This week, head to Liberty Avenue to talk about the future of Liberty Avenue

Envision Downtown is hosting a pop-up this week between 11 a.m. and 6 p.m.

Courtesy Envision Downtown
Sarah Anne Hughes

This week, you can talk about the future of Liberty Avenue on Liberty Avenue.

Envision Downtown, a joint venture of the mayor’s office and the Pittsburgh Downtown Partnership, is hosting a pop-up at 813 Liberty Ave. to discuss what changes people want to see on the corridor. Liberty Lab will pop up today through Saturday, from 11 a.m. to 6 p.m.

The pop-up is part of the Life on Liberty plan, which “targets pedestrian, economic development and transit improvements,” per a press release. Sean Luther, executive director of Envision Downtown, said Liberty Lab is being held in part to “really test the public’s interest in those types of projects.”

It proposes to do the following in the 900 block, which Luther said Envision Downtown did “intensive additional research” on as it “functions very differently” than the rest of the street — kind of like a “cool little main street.”

  • Currently, there’s 10 feet of sidewalk space in the 900 block of Liberty. The plan proposes to extend that to 20 or more feet, which Envision Downtown says would improve the experience for pedestrians and open up opportunities for sidewalk cafes. That could be accomplished through something similar to the Smithfield Street bus stop project, which extended the concrete curb.
  • The plan proposes to add separated transit rider zones. Luther said one big reason Envision Downtown is focusing on Liberty Avenue is because most people are there waiting for a bus. (There’s an estimated 15,000 Port Authority riders on the street every day). “We know that there’s a mismatch in the amount of space that’s available for transit riders and pedestrians given the tight sidewalk widths,” he said. The plan would attempt to answer the question, what is the best bus stop for Liberty Avenue?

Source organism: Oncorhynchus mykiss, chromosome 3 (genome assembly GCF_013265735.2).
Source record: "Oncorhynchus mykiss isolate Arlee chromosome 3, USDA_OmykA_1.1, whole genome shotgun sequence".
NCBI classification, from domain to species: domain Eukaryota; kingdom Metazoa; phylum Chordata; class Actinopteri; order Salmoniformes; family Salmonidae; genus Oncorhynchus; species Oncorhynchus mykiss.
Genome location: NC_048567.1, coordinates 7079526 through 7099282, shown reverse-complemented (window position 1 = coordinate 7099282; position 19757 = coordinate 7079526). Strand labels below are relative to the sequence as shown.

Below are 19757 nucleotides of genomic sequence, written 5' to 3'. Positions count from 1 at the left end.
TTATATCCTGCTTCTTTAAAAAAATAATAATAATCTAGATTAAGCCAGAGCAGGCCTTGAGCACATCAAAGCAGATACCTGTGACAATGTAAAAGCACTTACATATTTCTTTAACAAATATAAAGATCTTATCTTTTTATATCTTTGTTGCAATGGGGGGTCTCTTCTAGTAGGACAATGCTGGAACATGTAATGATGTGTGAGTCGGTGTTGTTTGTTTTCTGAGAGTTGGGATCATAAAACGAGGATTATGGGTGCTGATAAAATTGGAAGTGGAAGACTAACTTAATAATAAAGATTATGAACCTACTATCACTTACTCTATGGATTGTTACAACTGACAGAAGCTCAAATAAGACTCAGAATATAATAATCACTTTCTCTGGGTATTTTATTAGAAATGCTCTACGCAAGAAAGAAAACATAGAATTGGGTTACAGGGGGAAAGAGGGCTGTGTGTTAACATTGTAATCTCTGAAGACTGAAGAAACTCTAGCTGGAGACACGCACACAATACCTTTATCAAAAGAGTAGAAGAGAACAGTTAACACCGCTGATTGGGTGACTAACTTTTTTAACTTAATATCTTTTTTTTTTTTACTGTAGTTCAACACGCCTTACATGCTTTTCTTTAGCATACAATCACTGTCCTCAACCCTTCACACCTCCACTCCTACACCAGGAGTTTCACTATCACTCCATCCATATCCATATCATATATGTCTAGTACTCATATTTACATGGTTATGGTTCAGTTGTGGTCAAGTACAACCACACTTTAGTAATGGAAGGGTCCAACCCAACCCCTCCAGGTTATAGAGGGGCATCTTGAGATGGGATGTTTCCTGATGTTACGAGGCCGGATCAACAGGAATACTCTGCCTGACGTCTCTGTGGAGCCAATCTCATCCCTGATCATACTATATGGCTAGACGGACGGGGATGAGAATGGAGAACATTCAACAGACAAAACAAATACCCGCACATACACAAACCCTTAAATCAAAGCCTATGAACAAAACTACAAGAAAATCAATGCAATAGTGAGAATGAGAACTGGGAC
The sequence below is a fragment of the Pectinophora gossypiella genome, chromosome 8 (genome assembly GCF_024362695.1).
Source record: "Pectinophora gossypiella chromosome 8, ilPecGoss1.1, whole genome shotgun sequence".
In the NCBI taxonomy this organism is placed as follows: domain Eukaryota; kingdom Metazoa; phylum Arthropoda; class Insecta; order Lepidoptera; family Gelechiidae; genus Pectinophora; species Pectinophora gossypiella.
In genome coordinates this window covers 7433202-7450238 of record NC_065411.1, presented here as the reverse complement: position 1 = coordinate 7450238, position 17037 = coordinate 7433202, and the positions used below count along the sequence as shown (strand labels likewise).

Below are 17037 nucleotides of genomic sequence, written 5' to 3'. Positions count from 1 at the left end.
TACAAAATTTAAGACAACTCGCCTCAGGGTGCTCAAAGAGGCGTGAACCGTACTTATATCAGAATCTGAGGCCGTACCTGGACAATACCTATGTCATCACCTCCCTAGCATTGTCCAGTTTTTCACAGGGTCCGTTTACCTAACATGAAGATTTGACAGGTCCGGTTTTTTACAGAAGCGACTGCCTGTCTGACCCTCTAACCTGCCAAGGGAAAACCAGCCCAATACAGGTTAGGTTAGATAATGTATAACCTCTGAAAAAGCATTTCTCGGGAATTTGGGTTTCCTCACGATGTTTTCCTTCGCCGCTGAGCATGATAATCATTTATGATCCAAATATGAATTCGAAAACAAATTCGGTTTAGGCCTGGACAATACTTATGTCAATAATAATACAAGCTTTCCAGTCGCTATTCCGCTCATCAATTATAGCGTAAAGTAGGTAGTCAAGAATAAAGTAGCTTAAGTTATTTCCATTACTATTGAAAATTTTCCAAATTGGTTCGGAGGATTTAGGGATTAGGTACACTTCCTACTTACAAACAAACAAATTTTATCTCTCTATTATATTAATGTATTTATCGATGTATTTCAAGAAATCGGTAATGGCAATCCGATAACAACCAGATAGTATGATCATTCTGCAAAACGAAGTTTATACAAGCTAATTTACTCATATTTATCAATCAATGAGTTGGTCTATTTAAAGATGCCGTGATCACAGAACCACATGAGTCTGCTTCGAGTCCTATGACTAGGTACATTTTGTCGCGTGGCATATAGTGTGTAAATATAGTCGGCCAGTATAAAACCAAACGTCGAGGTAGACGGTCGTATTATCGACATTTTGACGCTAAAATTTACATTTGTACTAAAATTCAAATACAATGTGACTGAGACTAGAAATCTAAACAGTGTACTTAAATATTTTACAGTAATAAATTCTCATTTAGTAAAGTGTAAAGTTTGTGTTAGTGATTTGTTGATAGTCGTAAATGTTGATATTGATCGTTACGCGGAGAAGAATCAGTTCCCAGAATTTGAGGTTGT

• A pedestrian must move 56 feet to cross Liberty Avenue at the 900 block intersections. The proposal would shorten that to 35 feet, possibly though paint and bollard extensions. Luther said Envision Downtown is really interested in looking at Liberty Avenue’s intersections and “dramatically reducing” the distance to cross. He pointed to last weekend’s “major tragedy” at Liberty and Sixth Street, when a cab driver hit two pedestrians, killing one.
  • Yes, the proposal includes parking changes. Currently, there are 10 paid spaces and one loading space between 9 a.m. and 4 p.m. in the 900 block; there are 17 unpaid spaces on weeknights and weekends. The proposal would eliminate paid spaces during the day and replace them with 8 loading spaces. The number of unpaid spaces on weeknights and weekends would be reduced to 14. Luther said Envision Downtown is still engaging property owners, some of whom are interested in keeping daytime parking. But, he said, you “can’t really prioritize transit if you keep daytime parking as the status quo.” Envision Downtown has been “cognizant to figure out how we can add that evening and weekend parking back in,” Luther said. “That’s a very deliberate design solution that we’re looking at.”

None of those proposals are set in stone. Luther stressed that Envision Downtown is “continuing to workshop” ideas with stakeholders on the avenue and identify the community’s priorities in the project’s current design and development phase.

Liberty Lab allows anyone who uses the avenue to be a part of that process. All of the exhibits at the lab are designed to be interactive, he said, with people able to place stickers on problem and priority areas. For the transit exhibit, people who drop by can prioritize the kind of “amenities that would be advantageous” like real-time signage at bus stops.

Like other Envision Downtown projects, including the graphic crosswalks at 11th and Penn, the changes would be part of pilot programs or demonstrations. For the sidewalk proposal, Luther said Envision Downtown is “trying to find a balance between a demonstration that is substantial enough that people start to identity really big, robust sidewalks on Liberty Avenue, but also temporary enough that, for some reason if the project doesn’t work, we can take it back out or somewhere in between.”

At the end of this week, Luther said the team will take what it learned and address the design team. Envision Downtown is working with the mayor’s office to hold an additional public meeting in April. Luther said they hope to come back in May with a final design concept and implementation schedule for the rest of the year.

Can’t make it in person? You can fill out a survey online.